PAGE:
Redistricting provides further context for the referee’s findings.  In this case, Hottinger and other legislators learned on March 19, 2002, that they no longer lived in the districts with a majority of people they had previously represented, requiring them to make a decision regarding whether to run in a new district or move to the reconfigured district where the candidate’s constituency resides.  Almost immediately upon the release of the redistricting plan, Hottinger consulted with his wife and announced that he would move.  There were just 47 days between March 19 and May 5, 2002, and it is reasonable to expect that the candidate’s accommodations may appear temporary in light of the difficulty of finding housing on short notice.  Hottinger’s intent to establish residency in District 23, as evidenced by his announcement to that effect, execution of the lease, voter registration, request for mileage reimbursement, and driver’s license application, is clear.[2]  In Parsons, we dealt with a similar situation—redistricting changing the boundaries of legislative districts—and held there that the petitioner had failed to overcome the findings made by the referee that the candidate “did all that was reasonably possible to establish a residence in Legislative District 42A.”  294 Minn. at 547, 201 N.W.2d at 742.  The same conclusion is warranted here.

            Petition denied.

 

HANSON, J., not having been a member of this court at the time of submission, took no part in the consideration or decision of this case.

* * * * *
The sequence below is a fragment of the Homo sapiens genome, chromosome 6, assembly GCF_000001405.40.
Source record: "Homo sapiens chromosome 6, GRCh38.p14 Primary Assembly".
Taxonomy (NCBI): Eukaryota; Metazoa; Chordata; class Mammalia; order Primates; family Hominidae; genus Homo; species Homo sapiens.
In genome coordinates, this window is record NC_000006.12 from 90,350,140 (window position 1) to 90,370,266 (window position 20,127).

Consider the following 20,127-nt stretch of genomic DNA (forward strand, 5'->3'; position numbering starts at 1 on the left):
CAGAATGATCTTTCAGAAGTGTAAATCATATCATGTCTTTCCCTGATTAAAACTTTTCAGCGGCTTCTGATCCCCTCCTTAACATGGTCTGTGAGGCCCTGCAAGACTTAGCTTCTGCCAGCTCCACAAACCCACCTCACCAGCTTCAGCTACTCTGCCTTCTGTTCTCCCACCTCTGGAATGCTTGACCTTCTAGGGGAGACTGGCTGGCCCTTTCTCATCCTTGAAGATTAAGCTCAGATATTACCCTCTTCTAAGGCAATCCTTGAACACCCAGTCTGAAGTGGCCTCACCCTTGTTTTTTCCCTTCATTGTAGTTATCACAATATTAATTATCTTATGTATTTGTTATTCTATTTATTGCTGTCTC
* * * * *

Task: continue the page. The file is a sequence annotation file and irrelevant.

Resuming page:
[1]          Minnesota Statutes § 200.031 provides in relevant part:

 

            Residence shall be determined in accordance with the following principles, so far as they may be applicable to the facts of the case:

 

            (a)       The residence of an individual is in the precinct where the individual’s home is located, from which the individual has no present intention of moving, and to which, whenever the individual is absent, the individual intends to return;

 

            (b)       An individual does not lose residence if the individual leaves home to live temporarily in another state or precinct;

 

            (c)       An individual does not acquire a residence in any precinct of this state if the individual is living there only temporarily, without the intention of making that precinct home;

 

            (d)       If an individual goes into another state or precinct with the intention of making it home or files an affidavit of residence there for election purposes, the individual loses residence in the former precinct;

 

            * * * *

 

            (f)        Except as otherwise provided in this section, an individual’s residence is located in the precinct where the individual’s family lives, unless the individual’s family is living in that precinct only temporarily;

 

            (g)       If an individual’s family lives in one precinct and the individual lives or does business in another, the individual’s residence is located in the precinct where the individual’s family lives, unless the individual establishes a home in the other precinct and intends to remain there, with or without the individual’s family;

 

            (h)       The residence of a single individual is in the precinct where the individual lives and usually sleeps;

 

            (i)        The mere intention to acquire a new residence, is not sufficient to acquire a new residence, unless the individual moves to that location; moving to a new location is not sufficient to acquire a new residence unless the individual intends to remain there;

 

            (j)        The residence of an individual who is working temporarily in any precinct of this state is in the precinct where the individual’s permanent home is located[.]

[2]          The evidence that the Horseshoe Lane property was classified as homestead does not undermine these facts.  The homestead property classification was established before the redistricting plan and there is no evidence in the record that Hottinger applied for a homestead classification on his homestead property after the plan came out.